This week my two oldest kids started school. With the summer coming to an end it’s been a nice change for me to get back into a routine and restart good habits. We’ve been working on regular nighttime and morning routines, and so far, things are going fairly well, but they’re still adjusting to going to bed early and getting up early for school.
As a diabetes care and education specialist I often find myself telling my patients that good diabetes management involves developing good habits as well. As I consider my own diabetes over the years, the times when I’ve had the most success have been when I’ve been on top of things and prepared for anything diabetes has thrown at me. As you read on, I’m sure you’ll agree that this article could probably more effectively be titled, “How not to be like teenage Annette.” I’ve improved a lot over the years, and although my diabetes management isn’t perfect now, and I still don’t always have good habits, I’ve learned a lot. I consider success to be a relatively good A1c, good time in range, diabetes not getting in the way of my activities or the activities of those I love, and not having to put a lot of thought into my management.
You may question if these are lazy or smart, but I choose to believe they’re smart. You can be the judge of that. Some of these suggestions involve a little work up front, but I feel it all pays off in the long run and saves time and stress.
That being said, here are my good diabetes habits:
Set up a blood sugar testing schedule and stick with it. Whether you use a Continuous Glucose Monitor (CGM) or a regular blood glucose meter, check it at regular times so it becomes more out of the ordinary for you to not check than to check. Know how to use the data.
Always have low treatments or glucose tabs with you. I can’t tell you the number of times as a teenager I found myself low without something to treat with. I wish I’d been smart and had snacks on hand, but somehow I was always rummaging through the fridge at night looking for something, anything to treat my lows. Or at swim practice I would have to buy a drink most days to treat my afternoon lows, rather than bringing something to treat with in my backpack. I could’ve saved myself a lot of money and stress by being a little more prepared.
Order your supplies on time; set up an automatic order if possible. Luckily my mom was in charge of this for me for a long time until I was old enough to take it over, so I never ended up without supplies. Granted, my dad always had the same supplies as me, so if I ever forgot to pack some while visiting from college, I’d just raid his supply drawer. Now depending on who I get my supplies through I either have it set up on an automatic reorder (like my insulin) or put it on my calendar and call regularly at the 3-month mark and reorder my supplies. This way I’ve never found myself low on supplies or out all of a sudden.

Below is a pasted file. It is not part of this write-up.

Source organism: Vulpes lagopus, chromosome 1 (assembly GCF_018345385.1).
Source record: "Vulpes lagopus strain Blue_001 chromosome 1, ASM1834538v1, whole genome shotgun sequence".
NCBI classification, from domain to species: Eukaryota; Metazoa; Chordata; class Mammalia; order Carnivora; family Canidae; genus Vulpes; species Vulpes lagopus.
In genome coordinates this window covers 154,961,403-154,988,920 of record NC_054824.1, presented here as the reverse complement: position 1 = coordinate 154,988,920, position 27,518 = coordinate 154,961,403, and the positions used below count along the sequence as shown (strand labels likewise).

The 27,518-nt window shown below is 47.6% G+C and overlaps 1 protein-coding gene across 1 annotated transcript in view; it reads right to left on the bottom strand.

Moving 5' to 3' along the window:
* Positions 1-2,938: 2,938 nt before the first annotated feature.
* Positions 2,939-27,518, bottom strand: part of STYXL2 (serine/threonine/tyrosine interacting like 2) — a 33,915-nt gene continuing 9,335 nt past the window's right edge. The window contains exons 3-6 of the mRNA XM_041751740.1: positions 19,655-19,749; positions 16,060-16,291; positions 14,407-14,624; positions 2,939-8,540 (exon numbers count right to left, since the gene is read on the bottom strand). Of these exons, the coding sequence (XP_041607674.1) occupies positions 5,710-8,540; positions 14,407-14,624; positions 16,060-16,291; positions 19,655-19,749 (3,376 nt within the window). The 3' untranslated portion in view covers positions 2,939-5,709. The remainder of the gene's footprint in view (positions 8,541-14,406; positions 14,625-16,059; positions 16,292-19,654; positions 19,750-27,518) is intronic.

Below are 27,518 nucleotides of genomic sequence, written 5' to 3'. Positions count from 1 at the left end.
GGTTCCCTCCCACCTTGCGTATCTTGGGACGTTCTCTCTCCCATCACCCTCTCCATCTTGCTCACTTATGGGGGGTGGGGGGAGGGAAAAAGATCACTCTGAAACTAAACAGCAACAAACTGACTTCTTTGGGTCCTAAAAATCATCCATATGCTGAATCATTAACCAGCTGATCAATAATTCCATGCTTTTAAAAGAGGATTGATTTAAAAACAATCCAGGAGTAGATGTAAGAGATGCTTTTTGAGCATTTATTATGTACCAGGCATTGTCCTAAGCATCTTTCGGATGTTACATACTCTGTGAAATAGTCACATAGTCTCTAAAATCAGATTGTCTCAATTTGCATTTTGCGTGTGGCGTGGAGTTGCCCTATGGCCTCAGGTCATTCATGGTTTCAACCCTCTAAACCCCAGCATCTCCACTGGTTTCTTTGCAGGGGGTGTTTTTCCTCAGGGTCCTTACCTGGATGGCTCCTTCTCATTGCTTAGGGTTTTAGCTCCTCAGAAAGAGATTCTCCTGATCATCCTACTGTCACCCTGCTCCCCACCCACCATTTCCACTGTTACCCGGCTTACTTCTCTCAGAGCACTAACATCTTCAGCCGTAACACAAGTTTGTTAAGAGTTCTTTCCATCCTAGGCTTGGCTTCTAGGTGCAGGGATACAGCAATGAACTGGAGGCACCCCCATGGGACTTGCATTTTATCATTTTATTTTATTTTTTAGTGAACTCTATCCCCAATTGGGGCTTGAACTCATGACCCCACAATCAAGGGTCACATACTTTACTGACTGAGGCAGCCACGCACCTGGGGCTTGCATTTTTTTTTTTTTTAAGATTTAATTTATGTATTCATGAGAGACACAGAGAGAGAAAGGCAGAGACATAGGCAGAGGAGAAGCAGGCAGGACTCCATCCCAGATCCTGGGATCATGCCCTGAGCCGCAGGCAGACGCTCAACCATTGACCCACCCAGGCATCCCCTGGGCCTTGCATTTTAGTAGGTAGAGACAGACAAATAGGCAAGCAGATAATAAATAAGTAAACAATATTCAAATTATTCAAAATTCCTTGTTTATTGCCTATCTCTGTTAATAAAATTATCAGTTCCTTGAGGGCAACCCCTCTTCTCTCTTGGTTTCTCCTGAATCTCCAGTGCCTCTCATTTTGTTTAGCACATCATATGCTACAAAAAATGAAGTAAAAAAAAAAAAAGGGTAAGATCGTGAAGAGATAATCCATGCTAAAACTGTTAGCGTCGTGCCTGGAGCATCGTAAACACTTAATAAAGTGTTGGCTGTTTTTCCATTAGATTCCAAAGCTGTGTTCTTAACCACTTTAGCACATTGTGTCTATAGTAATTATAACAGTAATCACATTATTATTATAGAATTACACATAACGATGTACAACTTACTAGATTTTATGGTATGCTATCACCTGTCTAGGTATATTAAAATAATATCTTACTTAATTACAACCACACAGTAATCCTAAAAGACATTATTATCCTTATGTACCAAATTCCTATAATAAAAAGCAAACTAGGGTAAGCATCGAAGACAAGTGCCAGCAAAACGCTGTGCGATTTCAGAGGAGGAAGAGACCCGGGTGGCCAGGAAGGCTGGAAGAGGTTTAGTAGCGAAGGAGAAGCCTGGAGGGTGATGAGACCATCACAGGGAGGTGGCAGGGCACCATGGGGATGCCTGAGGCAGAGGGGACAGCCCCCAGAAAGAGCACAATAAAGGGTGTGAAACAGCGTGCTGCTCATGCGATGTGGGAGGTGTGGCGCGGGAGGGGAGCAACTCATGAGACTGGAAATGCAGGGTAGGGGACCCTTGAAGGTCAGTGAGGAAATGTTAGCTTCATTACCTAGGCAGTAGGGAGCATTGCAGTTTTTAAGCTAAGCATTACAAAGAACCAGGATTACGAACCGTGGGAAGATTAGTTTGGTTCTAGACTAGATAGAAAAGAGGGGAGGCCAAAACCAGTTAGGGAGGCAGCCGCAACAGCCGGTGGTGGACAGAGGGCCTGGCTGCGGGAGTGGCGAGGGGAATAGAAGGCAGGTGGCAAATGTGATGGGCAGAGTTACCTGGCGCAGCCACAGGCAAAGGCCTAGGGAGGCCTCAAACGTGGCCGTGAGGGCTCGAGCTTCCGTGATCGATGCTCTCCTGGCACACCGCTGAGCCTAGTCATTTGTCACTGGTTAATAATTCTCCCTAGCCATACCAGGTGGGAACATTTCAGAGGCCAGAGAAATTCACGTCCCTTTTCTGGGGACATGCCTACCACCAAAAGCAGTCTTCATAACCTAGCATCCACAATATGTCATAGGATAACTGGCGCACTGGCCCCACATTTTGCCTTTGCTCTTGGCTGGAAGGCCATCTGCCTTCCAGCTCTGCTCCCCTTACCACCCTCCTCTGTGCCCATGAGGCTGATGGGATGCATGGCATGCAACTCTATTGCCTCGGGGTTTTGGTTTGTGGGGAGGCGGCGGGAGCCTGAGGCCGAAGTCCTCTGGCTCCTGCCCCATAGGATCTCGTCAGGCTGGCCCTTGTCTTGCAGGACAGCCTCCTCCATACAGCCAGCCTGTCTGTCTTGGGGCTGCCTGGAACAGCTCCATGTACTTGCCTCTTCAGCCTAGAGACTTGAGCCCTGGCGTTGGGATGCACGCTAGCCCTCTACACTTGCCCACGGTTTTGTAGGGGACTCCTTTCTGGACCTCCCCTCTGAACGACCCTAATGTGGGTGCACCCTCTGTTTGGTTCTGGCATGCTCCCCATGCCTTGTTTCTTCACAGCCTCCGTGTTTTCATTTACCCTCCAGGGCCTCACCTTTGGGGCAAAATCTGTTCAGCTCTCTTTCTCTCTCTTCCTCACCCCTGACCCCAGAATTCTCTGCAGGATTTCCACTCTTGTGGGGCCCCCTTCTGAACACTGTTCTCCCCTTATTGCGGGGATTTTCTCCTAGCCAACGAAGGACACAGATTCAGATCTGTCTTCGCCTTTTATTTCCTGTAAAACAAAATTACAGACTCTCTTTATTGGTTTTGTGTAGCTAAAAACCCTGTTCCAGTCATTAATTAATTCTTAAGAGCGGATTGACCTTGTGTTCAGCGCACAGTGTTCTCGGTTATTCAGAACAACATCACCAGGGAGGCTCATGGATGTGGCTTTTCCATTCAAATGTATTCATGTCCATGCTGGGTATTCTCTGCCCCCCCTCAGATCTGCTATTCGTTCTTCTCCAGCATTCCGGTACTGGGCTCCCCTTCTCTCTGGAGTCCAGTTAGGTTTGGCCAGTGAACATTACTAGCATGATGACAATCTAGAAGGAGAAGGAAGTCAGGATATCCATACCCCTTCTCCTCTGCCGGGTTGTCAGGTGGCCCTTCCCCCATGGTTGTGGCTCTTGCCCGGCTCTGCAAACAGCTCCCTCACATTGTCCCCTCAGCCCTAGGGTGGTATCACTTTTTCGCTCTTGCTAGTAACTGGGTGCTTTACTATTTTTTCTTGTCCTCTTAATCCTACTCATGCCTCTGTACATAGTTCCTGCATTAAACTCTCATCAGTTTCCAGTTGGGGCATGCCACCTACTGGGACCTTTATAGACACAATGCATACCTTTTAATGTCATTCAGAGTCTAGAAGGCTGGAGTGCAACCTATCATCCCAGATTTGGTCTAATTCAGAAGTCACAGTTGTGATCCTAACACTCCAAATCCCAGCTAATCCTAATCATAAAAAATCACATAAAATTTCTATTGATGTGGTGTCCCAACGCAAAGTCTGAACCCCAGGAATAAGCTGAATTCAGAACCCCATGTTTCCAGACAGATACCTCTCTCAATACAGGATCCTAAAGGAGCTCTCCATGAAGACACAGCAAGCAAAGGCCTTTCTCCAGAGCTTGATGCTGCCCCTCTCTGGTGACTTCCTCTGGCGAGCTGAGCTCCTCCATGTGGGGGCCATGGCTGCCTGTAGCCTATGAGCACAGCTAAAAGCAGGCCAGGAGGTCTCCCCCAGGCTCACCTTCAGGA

Test basal rates and settings to verify they’re right. This is one of the habits that require a little more work up front but is worth it in the end. Essentially it comes down to making sure you’re taking the right amounts of insulin at the right time. How often you do this will depend on your situation, but blood sugars will be so much better and easier to manage when settings are right. If you’re not sure how to do this on your own, we’re happy to help! Give us a call.
Always bolus before you eat. This one may seem simple and like a no-brainer but believe it or not I’ve not always been good at this one. Ideally you should bolus 10-15 minutes before eating if your blood sugars not low, but at least before you eat is better than waiting until partway through or not bolusing at all. Timing of the insulin truly is important and can mean the difference of spiking to 180 after a meal vs 300.
Exercise regularly. I find that when I’m regularly getting at least 30 minutes of cardio exercise most days of the week I use much less insulin and feel better overall. When I’m not very consistent with it (more than 2 days in between exercise) I run higher on the non-exercise days and lower on the exercise days and find it frustrating. When I’m consistent with the exercise it’s much easier to maintain blood sugars steady without having to change my insulin settings.
Set reminders for when it’s time to change your infusion set/give your long-acting insulin. Make this a part of your routine and try to do it at the same time of day, if that works for you. As a teenager I would change mine when the insulin ran out, which wasn’t a good idea for more than one reason, but we’ll focus on the consistency of the time of day. I would sometimes have to wake up in the middle of the night with an alarm going off saying that I was completely out of insulin, and sometimes I’d been out for several hours before I’d wake up. Had I been more on top of things I could’ve avoided those high blood sugars that came from being without insulin for so long, and the interrupted sleep.
Get all of your regular tests and blood work. Schedule regular checkups with your Endocrinologist and make sure you’re healthy and aren’t developing any complications. If you do have complications this can help ensure that you’re getting the help you need to manage them.
Wear medical ID and have Glucagon with you. It’s always good to be prepared in case of an emergency.
So there you have it! My good diabetes habits. The more consistent you are with making them part of your routine, the easier life can be.
Annette Valle is a registered nurse and certified diabetes educator who also serves as an English/Spanish medical language interpreter. She has lived with T1D since age 13. Annette has personal experience and is certified to train on all models of insulin pumps, CGMs and hybrid closed loop systems.